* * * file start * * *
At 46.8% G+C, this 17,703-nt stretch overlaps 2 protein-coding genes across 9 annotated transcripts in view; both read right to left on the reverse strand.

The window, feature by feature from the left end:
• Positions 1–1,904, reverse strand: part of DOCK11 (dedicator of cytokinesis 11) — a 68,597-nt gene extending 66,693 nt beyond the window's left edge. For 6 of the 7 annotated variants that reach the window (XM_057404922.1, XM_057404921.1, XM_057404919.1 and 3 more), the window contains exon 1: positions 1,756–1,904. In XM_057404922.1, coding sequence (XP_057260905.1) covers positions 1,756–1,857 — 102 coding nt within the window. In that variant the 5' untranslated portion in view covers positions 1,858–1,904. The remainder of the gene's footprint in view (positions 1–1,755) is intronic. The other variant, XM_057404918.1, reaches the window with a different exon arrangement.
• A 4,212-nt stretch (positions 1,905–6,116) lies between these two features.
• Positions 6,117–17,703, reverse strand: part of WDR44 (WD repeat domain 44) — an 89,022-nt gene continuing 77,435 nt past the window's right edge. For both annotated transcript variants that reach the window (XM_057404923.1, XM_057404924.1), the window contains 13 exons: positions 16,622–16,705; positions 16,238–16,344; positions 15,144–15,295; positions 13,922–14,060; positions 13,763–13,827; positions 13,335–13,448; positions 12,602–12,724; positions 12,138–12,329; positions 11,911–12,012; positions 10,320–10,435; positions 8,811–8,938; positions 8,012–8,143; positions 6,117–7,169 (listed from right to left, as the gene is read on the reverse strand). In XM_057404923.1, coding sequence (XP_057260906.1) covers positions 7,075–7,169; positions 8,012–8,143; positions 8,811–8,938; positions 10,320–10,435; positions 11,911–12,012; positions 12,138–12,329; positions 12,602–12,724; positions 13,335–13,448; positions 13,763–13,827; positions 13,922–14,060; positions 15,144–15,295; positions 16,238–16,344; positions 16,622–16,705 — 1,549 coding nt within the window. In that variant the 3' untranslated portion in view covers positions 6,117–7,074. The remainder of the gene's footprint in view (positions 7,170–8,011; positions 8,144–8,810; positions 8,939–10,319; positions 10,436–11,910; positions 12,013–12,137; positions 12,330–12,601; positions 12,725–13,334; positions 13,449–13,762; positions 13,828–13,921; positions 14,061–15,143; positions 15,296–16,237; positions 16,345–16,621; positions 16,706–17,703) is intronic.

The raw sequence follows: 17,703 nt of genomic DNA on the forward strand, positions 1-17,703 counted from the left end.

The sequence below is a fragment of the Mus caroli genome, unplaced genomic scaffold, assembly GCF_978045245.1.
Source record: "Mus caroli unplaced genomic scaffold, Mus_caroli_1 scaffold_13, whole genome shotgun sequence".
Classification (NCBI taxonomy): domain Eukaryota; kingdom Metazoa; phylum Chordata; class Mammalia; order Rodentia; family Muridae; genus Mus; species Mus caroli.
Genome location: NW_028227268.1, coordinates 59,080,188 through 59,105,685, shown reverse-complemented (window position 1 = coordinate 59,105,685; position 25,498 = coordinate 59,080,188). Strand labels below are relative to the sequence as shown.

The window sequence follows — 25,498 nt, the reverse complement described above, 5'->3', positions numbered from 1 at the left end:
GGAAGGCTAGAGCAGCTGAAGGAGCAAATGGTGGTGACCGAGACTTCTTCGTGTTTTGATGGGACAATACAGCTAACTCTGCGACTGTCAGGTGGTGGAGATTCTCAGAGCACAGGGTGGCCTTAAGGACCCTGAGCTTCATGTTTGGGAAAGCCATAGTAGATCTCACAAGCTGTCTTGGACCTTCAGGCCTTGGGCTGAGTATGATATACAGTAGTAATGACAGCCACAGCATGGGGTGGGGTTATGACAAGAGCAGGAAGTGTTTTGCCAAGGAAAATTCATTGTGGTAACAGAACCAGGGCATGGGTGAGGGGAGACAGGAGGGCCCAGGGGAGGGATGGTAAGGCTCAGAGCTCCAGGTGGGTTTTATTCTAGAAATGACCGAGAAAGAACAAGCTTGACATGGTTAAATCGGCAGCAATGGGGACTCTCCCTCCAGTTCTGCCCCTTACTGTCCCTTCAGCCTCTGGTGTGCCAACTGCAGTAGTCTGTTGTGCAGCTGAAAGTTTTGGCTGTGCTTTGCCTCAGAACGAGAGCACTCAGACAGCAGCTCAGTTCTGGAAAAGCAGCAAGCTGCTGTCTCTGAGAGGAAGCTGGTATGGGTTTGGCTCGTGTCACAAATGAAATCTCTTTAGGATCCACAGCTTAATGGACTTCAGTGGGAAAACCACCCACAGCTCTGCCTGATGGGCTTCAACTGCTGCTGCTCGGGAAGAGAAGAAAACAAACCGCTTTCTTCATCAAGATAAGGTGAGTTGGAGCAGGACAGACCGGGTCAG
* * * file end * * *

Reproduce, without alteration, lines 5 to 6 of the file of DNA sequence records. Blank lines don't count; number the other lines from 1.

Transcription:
• Positions 6,117–17,703, reverse strand: part of WDR44 (WD repeat domain 44) — an 89,022-nt gene continuing 77,435 nt past the window's right edge. For both annotated transcript variants that reach the window (XM_057404923.1, XM_057404924.1), the window contains 13 exons: positions 16,622–16,705; positions 16,238–16,344; positions 15,144–15,295; positions 13,922–14,060; positions 13,763–13,827; positions 13,335–13,448; positions 12,602–12,724; positions 12,138–12,329; positions 11,911–12,012; positions 10,320–10,435; positions 8,811–8,938; positions 8,012–8,143; positions 6,117–7,169 (listed from right to left, as the gene is read on the reverse strand). In XM_057404923.1, coding sequence (XP_057260906.1) covers positions 7,075–7,169; positions 8,012–8,143; positions 8,811–8,938; positions 10,320–10,435; positions 11,911–12,012; positions 12,138–12,329; positions 12,602–12,724; positions 13,335–13,448; positions 13,763–13,827; positions 13,922–14,060; positions 15,144–15,295; positions 16,238–16,344; positions 16,622–16,705 — 1,549 coding nt within the window. In that variant the 3' untranslated portion in view covers positions 6,117–7,074. The remainder of the gene's footprint in view (positions 7,170–8,011; positions 8,144–8,810; positions 8,939–10,319; positions 10,436–11,910; positions 12,013–12,137; positions 12,330–12,601; positions 12,725–13,334; positions 13,449–13,762; positions 13,828–13,921; positions 14,061–15,143; positions 15,296–16,237; positions 16,345–16,621; positions 16,706–17,703) is intronic.

The raw sequence follows: 17,703 nt of genomic DNA on the forward strand, positions 1-17,703 counted from the left end.